Back in August 2019, after months of missing symptoms, these really huge lumps appeared on my throat. I got them checked out and I was diagnosed with stage 4 non-Hodgkin lymphoma. I think I was in a bit of denial. Even though I was being told by a doctor, I thought, “no, not me.”
I had a standard treatment plan, did chemotherapy for six months and it went really well. They said I had an excellent chance of getting the all-clear. My tumours disappeared in one or two courses of chemo and I went into remission in March.
A month later, I noticed something in the mirror as I was getting out of the shower. The lumps on my neck were back.
The doctors started me on GDP chemotherapy straight away, but my cancer kept progressing really aggressively and they said that chemo was not working for me. I had to do radiotherapy and CAR-T cell therapy.
I was very scared for the CAR-T because it was invasive, having a central line put into your groin and arm. I remember them saying one in three people on the treatment could go into a coma or have seizures, so it was a really scary treatment, but I didn’t have a choice.
At one point during treatment, my brain got really swollen so I couldn’t speak or move properly. It felt like I was locked inside my body. The nurses asked me questions but I couldn’t get my brain to coordinate with my mouth.
It was a very scary experience and after that I had nightmares for weeks about being paralysed in my sleep. I would wake up shaking and crying, thinking that I was paralysed. I dreamt that there was a gag over my mouth, I couldn’t move or call for help and the door in my bedroom would be locked so no one could get in. I had nightmares like that for the next few weeks because that was how it felt when I had been awake.
In all honesty, I really didn’t cope well during that period. I was alone through most of it because of COVID-19. It was the most depressed I’ve been. Most days I didn’t have the motivation to get dressed. I didn’t have the motivation to shower. I had insomnia and I would lie in bed and stare the walls for ten hours a day.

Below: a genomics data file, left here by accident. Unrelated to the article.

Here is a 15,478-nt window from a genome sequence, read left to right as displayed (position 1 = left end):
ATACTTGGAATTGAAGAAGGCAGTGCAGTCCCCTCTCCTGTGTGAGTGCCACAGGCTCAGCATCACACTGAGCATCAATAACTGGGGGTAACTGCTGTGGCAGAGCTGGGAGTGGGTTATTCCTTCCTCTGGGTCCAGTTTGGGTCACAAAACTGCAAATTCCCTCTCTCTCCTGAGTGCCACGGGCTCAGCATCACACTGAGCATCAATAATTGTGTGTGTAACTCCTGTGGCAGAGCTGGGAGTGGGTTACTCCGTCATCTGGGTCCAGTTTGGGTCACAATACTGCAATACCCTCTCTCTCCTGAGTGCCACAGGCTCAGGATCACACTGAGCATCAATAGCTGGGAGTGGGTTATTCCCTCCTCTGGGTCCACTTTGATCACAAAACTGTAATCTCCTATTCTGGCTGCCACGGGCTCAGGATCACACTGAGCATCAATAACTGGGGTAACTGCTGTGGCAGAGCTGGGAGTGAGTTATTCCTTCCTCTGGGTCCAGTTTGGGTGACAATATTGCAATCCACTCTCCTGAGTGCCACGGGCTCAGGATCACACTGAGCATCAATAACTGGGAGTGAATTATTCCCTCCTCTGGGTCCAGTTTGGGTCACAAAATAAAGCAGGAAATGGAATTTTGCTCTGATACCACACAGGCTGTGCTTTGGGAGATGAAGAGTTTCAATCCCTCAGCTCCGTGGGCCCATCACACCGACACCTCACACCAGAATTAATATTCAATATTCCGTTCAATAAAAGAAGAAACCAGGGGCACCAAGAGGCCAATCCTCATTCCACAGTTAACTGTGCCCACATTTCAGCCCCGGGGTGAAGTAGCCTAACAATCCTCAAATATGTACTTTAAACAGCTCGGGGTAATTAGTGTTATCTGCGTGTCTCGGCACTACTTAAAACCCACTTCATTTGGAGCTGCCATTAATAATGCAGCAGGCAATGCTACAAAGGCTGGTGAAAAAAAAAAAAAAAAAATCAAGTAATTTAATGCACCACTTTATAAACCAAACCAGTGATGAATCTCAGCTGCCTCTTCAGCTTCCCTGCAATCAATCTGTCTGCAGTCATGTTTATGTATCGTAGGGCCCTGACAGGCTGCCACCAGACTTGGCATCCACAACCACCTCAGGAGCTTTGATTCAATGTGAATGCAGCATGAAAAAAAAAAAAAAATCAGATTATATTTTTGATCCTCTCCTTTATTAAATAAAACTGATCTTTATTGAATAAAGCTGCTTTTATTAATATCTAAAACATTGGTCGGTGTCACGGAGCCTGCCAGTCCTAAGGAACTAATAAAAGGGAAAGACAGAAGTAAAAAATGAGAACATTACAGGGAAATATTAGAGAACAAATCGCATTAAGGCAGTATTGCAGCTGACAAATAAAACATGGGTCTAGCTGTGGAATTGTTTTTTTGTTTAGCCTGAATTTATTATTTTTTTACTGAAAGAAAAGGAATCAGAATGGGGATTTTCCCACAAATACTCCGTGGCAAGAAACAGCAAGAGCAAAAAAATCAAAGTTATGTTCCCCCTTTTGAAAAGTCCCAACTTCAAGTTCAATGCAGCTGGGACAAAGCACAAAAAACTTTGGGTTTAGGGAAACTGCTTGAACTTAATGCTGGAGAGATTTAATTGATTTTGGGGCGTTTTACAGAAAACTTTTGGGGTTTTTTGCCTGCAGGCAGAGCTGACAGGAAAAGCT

It was a really bizarre feeling because I could just put on a film to pass the time, but even that felt like a chore. It just reminded me that I was trying to distract myself from the thought that I was dying, so instead I would just sit there. I didn’t really know how to cope. It was incredibly lonely and the time went by so slowly.
Most days I didn’t have the motivation to get dressed. I didn’t have the motivation to shower.
I used to be someone who was really chilled out and never really had any problems with my mental health until I got diagnosed. Cancer is as much a mental battle as it is a physical battle. A lot of people don’t fully appreciate that.
I still feel anxious. I have night sweats sometimes, which was one of the symptoms I had for lymphoma and immediately my brain will be racing all day. The anxiety takes over and I think, “have I relapsed?”
Even though my treatment has finished I still speak to my therapist. I just think it is really necessary to take care of your mental health because I don’t know where I would have been without that support. You can’t always talk to your friends and family. I definitely kept stuff to myself and you almost don’t want to admit it that you’re feeling a certain way. Whenever I need it, I can contact her and sort it out.
If you’re a young person going through cancer and you feel you’re struggling with your mental health, please do speak to your clinical team, Teenage Cancer Trust Nurse or Youth Support Coordinator. They’ll do whatever they can to help you, which may include referring you to specialist support.
If you or someone else is in crisis and needs urgent help or further support, please visit: https://www.teenagecancertrust.org/get-help/urgent-help